Evidence on the Consequences of Banning Affirmative Action

From Danny Yagan:

The consequences of banning affirmative action depend on schools’ ability and willingness to avoid it.  This paper uses a seventeen-year sample of law school applications to estimate how completely UC law schools avoided the 1996 UC affirmative action ban. Controlling for selective attrition from applicant pools, I find that the ban reduced the black admission rate to 31%—well below the 61% pre-ban rate but still four times higher than the 8% rate that would prevail under observed white admission standards. Observed black admission advantages at intermediate credential levels were as large as 99 percentage points before the ban and 63 percentage points after the ban. The results have important implications for modeling affirmative action bans, sustaining racial diversity under a ban, affirmative action constitutionality, the effectiveness of mandating nondiscrimination, and identifying discrimination in cross-sectional data.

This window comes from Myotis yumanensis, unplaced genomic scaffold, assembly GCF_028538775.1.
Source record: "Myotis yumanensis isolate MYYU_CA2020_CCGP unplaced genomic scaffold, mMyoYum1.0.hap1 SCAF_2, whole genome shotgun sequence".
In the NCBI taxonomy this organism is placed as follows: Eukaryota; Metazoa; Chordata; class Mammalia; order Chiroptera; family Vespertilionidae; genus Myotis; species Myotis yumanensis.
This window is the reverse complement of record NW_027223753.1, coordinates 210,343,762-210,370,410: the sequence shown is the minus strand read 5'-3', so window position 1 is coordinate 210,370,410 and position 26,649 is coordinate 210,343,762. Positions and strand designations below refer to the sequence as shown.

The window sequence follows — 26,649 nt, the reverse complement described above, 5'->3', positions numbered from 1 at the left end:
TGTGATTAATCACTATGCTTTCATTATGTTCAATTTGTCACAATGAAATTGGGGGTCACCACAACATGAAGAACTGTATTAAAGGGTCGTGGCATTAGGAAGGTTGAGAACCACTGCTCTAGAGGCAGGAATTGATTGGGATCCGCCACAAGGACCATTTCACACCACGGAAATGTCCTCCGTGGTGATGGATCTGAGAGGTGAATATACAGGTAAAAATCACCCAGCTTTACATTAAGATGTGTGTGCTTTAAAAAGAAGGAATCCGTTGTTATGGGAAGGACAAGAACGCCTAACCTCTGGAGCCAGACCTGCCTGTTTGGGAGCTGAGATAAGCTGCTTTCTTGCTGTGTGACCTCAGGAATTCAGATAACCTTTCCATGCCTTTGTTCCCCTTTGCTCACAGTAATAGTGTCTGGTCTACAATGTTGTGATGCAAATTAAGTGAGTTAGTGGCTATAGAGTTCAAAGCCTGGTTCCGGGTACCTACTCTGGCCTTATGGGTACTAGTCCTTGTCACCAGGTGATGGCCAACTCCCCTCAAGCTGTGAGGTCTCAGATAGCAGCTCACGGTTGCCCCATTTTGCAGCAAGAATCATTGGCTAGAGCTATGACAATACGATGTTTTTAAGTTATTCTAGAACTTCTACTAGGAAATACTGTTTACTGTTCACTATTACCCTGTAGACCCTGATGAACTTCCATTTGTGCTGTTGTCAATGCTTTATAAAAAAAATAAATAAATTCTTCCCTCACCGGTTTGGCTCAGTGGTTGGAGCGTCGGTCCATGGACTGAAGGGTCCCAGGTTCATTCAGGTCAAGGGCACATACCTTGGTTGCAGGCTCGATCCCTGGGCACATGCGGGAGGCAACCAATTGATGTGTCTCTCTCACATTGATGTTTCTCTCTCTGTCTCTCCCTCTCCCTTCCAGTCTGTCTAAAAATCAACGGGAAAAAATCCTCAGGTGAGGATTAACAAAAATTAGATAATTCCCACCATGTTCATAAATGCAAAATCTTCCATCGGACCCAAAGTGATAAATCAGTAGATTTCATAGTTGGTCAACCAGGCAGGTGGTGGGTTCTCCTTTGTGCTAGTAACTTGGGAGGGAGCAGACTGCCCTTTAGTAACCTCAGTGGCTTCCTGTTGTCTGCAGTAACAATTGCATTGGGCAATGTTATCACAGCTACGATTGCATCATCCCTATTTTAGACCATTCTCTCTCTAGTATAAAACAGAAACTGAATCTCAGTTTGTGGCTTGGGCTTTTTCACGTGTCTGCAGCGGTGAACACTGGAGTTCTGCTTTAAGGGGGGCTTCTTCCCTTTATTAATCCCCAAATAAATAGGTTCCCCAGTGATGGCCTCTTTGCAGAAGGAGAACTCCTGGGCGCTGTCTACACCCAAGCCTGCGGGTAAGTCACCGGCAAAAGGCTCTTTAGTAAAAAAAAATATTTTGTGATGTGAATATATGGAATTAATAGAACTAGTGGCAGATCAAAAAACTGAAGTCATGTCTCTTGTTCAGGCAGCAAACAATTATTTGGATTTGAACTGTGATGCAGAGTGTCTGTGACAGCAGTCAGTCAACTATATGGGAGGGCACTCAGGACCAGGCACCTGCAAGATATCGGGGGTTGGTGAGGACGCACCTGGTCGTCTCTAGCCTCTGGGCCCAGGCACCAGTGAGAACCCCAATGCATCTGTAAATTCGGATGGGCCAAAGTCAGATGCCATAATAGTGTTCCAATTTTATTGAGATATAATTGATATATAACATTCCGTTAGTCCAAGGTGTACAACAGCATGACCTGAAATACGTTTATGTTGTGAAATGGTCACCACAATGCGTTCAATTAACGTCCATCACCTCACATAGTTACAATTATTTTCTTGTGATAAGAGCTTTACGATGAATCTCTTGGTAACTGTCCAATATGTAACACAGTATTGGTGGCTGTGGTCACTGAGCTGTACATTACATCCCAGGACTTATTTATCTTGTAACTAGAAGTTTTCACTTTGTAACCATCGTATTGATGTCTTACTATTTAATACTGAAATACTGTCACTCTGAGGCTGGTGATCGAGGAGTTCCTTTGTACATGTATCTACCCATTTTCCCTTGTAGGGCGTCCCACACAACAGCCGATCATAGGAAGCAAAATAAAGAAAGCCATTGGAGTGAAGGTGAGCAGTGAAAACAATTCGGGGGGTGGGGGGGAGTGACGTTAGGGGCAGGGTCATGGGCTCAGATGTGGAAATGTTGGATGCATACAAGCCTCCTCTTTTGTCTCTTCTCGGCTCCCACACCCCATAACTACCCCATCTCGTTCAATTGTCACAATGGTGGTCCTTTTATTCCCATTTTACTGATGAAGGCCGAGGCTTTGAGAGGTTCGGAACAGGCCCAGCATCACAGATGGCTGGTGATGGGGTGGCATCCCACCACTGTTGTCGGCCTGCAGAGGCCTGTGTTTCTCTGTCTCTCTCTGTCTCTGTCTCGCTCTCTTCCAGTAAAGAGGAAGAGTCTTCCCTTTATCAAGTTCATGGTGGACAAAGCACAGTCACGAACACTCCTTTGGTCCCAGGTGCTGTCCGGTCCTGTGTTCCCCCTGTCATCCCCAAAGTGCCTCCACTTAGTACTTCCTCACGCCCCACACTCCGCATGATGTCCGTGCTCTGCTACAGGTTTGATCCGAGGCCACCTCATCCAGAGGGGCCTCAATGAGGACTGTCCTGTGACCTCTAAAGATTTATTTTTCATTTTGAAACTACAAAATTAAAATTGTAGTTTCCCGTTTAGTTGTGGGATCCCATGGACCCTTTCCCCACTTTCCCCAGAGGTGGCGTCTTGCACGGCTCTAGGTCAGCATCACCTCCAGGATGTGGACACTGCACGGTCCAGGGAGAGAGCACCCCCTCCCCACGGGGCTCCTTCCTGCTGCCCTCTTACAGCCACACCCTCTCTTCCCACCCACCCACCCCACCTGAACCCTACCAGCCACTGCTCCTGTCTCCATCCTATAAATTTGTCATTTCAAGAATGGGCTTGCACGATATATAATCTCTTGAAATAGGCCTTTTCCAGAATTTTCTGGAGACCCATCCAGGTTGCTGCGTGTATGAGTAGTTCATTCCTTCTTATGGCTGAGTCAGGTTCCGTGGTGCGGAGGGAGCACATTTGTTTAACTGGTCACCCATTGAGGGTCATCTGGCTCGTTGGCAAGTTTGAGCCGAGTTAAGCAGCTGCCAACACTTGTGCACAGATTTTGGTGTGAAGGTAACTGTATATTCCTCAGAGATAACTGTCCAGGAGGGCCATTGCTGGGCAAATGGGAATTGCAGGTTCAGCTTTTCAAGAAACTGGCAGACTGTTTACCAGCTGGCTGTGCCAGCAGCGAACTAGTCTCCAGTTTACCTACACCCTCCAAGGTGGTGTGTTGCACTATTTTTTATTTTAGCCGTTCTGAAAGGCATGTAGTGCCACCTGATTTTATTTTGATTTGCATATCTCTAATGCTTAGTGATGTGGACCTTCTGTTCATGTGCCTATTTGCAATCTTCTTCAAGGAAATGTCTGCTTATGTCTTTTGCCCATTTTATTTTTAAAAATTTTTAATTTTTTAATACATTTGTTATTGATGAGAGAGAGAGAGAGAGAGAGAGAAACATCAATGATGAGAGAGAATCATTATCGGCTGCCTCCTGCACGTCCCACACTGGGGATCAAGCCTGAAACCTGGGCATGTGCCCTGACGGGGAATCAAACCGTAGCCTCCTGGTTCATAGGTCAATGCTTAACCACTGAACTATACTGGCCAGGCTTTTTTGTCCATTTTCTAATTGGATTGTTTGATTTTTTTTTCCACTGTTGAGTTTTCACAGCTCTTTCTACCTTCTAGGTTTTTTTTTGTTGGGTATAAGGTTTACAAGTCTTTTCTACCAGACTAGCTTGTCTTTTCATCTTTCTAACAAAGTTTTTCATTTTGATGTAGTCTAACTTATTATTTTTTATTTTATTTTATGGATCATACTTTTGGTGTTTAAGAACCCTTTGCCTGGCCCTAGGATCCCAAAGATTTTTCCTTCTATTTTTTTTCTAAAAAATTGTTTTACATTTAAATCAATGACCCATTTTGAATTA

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About ozidar

I'm an Assistant Professor of Economics at the University of Chicago Booth School of Business and a Faculty Research Fellow at National Bureau of Economic Research. You can follow me on twitter @omzidar. http://faculty.chicagobooth.edu/owen.zidar/index.html
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